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Selection Crucial For Harvey Weinstein Trial – Jury Nullification Possible

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Jury Selection Crucial For Harvey Weinstein Trial – Juror Nullification Possible; Just 1 #MeToo Opponent Could Derail Any Conviction, Even if Warranted by Evidence

WASHINGTON, D.C. (January 6, 2020) – Jury selection in the trial of accused sex criminal Harvey Weinstein which starts today could be crucial, especially since even one juror could legally derail any conviction, despite the strength of the evidence, simply because he (or even she) opposes – and/or wants to send a message opposed to – the growing number of allegations of sexual wrongdoing growing out of the #MeToo movement, says public interest law professor John Banzhaf.

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He notes that many commentators, both males and females, feel strongly that the movement has gone too far, that men innocent men have been changed, that some claims have been exaggerated if not fabricated, and that the movement has adversely affected women in the workplace because men are increasingly reluctant to mentor or even to work closely with them.

Harvey Weinstein case explained

While there is also concern that jurors who are sympathetic to the movement could vote for conviction even if not convinced by the evidence, it take a unanimous verdict of all 12 jurors to convict.

So even if 1 or 2 jurors not convinced by the evidence nevertheless vote to convict, based upon their support for women or because of the influence of the #MeToo movement, a verdict of guilty could not occur unless all 12 jurors - including those others whose votes presumably are based on a fair weighing of the evidence and the law - joined in voting to send him to prison.

But it takes only 1 juror who refuses to go along with the other 11, even if he might be convinced of guilt, to cause a mistrial; a result which is generally seen as a major victory for the defense.

Interestingly, notes Banzhaf, this tactic of "juror nullification," closely related to the better known "jury nullification," is completely legal, and has been sanctioned by the Supreme Court.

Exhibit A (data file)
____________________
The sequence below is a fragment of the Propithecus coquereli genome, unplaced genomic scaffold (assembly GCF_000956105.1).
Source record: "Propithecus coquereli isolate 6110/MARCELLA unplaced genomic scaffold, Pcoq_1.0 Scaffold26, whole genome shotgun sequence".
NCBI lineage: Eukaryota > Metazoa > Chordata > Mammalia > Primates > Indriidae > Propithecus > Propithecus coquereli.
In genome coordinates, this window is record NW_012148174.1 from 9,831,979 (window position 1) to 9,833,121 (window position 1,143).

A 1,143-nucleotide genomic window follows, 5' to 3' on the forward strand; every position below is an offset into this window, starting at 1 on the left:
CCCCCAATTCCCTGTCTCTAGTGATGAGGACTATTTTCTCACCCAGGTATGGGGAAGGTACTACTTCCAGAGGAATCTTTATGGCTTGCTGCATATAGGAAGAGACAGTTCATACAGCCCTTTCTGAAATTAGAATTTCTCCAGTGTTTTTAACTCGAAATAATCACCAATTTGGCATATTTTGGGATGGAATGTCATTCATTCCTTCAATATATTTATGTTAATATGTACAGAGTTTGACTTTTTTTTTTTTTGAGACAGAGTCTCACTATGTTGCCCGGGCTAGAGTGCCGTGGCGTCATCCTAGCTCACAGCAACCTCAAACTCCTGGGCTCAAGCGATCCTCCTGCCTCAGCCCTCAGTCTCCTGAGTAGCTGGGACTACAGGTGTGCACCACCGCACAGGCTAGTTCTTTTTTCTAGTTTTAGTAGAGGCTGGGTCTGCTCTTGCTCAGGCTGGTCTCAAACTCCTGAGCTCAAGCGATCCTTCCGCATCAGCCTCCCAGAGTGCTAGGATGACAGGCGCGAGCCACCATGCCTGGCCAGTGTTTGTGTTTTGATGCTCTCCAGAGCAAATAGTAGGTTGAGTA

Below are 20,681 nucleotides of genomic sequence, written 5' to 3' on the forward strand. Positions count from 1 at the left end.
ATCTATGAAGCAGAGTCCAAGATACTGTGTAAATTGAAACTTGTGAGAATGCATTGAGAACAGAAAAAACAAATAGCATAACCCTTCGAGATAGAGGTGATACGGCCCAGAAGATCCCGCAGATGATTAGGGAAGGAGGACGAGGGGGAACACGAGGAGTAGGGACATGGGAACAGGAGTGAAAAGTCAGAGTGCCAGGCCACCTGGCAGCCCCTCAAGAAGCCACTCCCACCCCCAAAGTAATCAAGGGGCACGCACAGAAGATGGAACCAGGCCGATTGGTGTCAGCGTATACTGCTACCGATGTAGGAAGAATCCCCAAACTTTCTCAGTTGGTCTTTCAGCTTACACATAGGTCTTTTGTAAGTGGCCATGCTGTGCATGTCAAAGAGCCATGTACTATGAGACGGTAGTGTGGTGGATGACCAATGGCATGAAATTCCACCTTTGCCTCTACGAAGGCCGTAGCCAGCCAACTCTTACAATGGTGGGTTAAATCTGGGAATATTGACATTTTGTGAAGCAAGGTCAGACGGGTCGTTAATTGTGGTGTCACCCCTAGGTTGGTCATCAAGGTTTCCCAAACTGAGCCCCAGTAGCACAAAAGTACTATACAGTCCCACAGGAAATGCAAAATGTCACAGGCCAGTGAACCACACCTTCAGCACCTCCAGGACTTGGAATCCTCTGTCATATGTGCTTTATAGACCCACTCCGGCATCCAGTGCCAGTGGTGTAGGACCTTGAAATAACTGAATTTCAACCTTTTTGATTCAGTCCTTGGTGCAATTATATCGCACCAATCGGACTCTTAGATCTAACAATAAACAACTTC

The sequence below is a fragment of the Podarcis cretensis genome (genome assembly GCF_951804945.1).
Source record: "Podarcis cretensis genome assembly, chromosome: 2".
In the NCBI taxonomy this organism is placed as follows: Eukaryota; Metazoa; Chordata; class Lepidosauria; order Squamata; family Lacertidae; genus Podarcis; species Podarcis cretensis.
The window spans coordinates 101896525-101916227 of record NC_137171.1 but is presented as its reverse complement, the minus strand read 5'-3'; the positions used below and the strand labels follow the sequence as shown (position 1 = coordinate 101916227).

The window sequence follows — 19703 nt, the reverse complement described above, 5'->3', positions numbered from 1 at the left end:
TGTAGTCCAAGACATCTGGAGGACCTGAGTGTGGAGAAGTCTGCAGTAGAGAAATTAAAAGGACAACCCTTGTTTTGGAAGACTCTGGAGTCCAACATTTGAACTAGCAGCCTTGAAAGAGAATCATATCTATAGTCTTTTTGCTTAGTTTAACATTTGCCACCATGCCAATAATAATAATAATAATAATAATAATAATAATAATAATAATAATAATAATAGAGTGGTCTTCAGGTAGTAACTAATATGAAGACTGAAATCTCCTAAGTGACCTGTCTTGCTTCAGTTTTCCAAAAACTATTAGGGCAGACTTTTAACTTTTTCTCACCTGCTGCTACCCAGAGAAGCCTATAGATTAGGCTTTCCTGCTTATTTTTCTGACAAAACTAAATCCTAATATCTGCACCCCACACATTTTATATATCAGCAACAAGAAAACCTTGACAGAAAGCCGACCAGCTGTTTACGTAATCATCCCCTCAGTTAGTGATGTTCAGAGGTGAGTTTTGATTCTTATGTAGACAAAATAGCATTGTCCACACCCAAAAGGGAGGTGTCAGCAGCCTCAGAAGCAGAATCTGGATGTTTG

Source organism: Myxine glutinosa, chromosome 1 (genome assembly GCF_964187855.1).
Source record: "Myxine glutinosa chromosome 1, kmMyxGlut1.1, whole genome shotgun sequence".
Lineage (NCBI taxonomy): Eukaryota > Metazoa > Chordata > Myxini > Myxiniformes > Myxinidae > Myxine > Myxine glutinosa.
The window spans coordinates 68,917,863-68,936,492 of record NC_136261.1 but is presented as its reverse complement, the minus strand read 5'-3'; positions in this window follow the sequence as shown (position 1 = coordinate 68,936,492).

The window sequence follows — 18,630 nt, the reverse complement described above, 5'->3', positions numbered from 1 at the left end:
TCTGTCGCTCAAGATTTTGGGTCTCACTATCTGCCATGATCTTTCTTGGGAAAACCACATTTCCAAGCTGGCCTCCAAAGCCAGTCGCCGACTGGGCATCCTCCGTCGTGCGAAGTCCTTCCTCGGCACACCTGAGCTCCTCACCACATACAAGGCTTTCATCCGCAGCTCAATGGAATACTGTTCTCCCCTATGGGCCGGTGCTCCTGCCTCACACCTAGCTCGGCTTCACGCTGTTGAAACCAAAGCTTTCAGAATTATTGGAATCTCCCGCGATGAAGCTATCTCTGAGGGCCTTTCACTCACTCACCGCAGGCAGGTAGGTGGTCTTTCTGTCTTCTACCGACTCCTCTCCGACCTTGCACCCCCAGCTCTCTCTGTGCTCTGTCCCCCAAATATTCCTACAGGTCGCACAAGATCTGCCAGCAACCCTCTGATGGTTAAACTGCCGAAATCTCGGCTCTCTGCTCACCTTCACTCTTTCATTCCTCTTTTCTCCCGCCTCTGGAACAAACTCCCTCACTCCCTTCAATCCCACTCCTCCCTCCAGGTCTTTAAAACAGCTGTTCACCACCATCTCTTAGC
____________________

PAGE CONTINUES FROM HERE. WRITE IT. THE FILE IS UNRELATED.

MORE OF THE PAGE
Indeed, just a few months ago, the Colorado Supreme Court held not only that jury nullification was legal in a controversial criminal case, but also that activists supporting jury nullification could distribute leaflets describing and advocating it to people reporting for jury duty at a courthouse.

So while Harvey Weinstein's attorneys will no doubt poke holes in the prosecution's far-from-a-slam-dunk case, and even try to convince all 12 jurors that he is not guilty - at least by the difficult-to-satisfy standard of not having been proven guilty beyond any reasonable doubt - they probably will also be seeking to convince at least 1 or 2 possibly sympathetic jurors that a conviction, under all the circumstances, would be unfair or unjust, even if the evidence of guilt is overwhelming.

While the judge will not permit a juror nullification or jury nullification argument to be made openly at trial - especially in light of a controlling ruling made just last month - there are many ways clever counsel can suggest the possibility to jurors without crossing the line of arguing it directly, suggests Banzhaf.

He says this indirect-argument tactic goes back as far as attorney Alexander Hamilton's defense of printer John Peter Zenger which established that truth was a defense to libel.

In that famous case, the judge told the jury that only the court could decide whether the words Zenger admittedly published were libelous or not, and that Hamilton could not argue for jury nullification.

But clever Hamilton argued to the jury that "the verdict will be yours, you ought to refer no part of your duty to the direction of other persons. ... It is your right to do so, and there is much depending on your resolution, as well as upon your integrity."  Upon hearing that argument, the jury refused to convict although the facts of what Zenger had done were not in dispute.